The final part of my High Cost of Cheap Food series is really the most important—the high cost to our health. Our health has an enormous impact on our lives and the well-being of our families. And all these indirect costs of cheap food—to the farmers, to rural communities and small businesses, and to the planet—add up to more than we would like to admit.
Did you know that, according to the US Bureau of Labor and Statistics, the cost to American households for food has declined 60% since 1941? Not a bad thing when considering the family budget. But during the same time period, the cost of health care has increased by, you guessed it, 60%! All that savings from lower food costs is swallowed up by health care, starting at the doctor’s office! And nobody likes piles of medical bills, so folks are demanding government assistance, which means higher taxes.
The bulk of increasing health care expenses, especially regarding chronic disease, is the result of the changes we have made in our food production and processing systems. We’ve succeeded in making food cheap and plentiful, but our health is the cost. It’s quite the paradox! There’s a lot of profit in cheap food and health care. The ag chemical cartels make billions off the industrialized agriculture they promote. And big pharma makes billions off the pills they sell which usually only treat symptoms.
The list of evidence that connects poor health and chemical contamination to our food and environment is growing. Everyday we learn more about the connection between chemical exposure to not only cancer, but autism and countless other auto-immune diseases. Research studies coming out of Canada suggest some gluten sensitivity symptoms are actually due to the elevated levels of glyphosate—designated a “probably carcinogen” by the World Health Organization—in the grain.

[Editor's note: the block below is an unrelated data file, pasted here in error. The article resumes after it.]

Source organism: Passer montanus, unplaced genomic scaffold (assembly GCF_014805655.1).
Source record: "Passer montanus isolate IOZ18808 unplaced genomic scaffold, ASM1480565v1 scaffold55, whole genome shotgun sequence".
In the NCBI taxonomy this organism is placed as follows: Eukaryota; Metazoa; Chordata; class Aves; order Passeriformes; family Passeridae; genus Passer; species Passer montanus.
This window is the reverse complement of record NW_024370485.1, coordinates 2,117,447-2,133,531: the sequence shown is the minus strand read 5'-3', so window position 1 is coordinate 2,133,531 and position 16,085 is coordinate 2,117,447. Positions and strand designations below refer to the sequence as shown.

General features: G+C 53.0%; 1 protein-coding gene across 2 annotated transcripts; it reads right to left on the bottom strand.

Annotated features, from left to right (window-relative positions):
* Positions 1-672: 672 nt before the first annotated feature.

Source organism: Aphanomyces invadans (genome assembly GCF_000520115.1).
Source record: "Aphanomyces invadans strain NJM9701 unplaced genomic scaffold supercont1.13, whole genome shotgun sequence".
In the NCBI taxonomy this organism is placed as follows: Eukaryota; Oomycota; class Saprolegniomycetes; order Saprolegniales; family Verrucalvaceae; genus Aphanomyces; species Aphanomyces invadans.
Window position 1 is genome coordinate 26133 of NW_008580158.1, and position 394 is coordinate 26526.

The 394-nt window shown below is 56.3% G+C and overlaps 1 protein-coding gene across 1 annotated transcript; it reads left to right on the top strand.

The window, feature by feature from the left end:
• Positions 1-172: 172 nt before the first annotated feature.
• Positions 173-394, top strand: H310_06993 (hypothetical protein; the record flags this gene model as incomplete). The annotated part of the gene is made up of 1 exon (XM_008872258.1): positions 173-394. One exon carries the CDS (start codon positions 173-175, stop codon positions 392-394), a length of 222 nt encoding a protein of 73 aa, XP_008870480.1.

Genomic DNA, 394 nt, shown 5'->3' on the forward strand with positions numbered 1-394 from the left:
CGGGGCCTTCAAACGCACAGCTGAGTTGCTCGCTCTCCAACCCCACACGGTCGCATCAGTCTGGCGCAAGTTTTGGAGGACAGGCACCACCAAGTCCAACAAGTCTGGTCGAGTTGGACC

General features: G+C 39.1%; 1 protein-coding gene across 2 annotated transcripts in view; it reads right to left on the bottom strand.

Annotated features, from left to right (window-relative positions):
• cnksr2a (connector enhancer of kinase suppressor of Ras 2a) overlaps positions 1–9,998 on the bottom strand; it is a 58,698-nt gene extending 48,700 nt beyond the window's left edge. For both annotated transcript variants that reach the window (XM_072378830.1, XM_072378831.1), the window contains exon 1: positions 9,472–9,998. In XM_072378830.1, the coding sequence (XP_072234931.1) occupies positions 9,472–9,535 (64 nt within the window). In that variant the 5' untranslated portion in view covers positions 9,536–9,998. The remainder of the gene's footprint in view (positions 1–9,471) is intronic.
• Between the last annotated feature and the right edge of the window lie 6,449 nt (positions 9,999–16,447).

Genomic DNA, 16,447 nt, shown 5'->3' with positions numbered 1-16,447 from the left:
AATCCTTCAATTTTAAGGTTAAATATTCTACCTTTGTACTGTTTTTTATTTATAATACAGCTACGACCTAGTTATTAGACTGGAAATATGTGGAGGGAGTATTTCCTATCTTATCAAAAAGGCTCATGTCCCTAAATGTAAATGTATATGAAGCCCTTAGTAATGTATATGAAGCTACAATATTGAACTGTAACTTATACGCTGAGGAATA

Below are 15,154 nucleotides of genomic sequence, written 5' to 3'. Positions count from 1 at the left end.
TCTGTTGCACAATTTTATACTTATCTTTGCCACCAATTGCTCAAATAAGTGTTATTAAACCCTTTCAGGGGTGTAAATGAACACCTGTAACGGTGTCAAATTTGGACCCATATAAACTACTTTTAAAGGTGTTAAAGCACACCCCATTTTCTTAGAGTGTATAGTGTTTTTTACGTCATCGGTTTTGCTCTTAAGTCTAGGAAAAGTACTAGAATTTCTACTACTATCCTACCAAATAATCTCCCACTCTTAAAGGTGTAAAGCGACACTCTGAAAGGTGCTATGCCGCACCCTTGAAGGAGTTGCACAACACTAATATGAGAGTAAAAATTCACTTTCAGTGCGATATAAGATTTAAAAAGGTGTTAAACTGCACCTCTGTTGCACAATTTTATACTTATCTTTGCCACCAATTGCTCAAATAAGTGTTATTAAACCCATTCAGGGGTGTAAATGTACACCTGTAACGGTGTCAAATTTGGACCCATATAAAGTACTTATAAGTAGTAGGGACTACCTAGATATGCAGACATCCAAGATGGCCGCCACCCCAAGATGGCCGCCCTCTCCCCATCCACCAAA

We’re not paying the whole price of our cheap, industrial-produced food at the check-out counter, we’re paying for it later—sometimes years later. We’re paying at the doctor’s office, the hospital, and the pharmacy. We’re paying through the loss of work days and quality of life. If all these costs were paid-in-full at the grocery store, how many of us would truly put that “cheap food” in our baskets, let alone be able to afford it all upfront?
So what if we focus more on the food we eat again? As Hippocrates very wisely said, “Let food be thy medicine and medicine be thy food.” Change starts first with us. We choose what we put into our bodies, what we feed to our families. We have that control. And we have that choice—more than 5% of the foods at your local market are organic! And at the current growth rate of 10% a year (which is actually less than the past several years) we have the potential to reach 100% in about 30 years. Imagine it! No more pesticides or herbicides or other questionable chemicals filling the shelves, just cleaner, healthier food.
I stepped into the world of organic in the mid 80’s when organic options in the supermarkets were available almost nowhere. And now, 30 years later, you can find organic in every store! That was the work of one generation. So my challenge to the next generation is to walk through the door we opened and reintroduce the world to healthy, flavorful eating. If you look at it as a two-generation project, we’re already halfway there!
My new challenge to America is to be CHEMICAL FREE BY ’43!
By replacing chemical agriculture with regenerative organic agriculture and artificially low-priced, low-value food with fair-priced, high nutrition, high-value food, we can resolve the paradox of the “high cost of cheap food”:
- The economic failure of farms and farmers;
- The decline of rural communities and small businesses;
- The pollution of our planet;
- And the chronic disease tied to poor diets and poor food.
I invite you all to be a part of this solution, to be a part of this change, and put one more organic item in your basket each time you shop. Your farmers, your communities, your environment, and your body will thank you.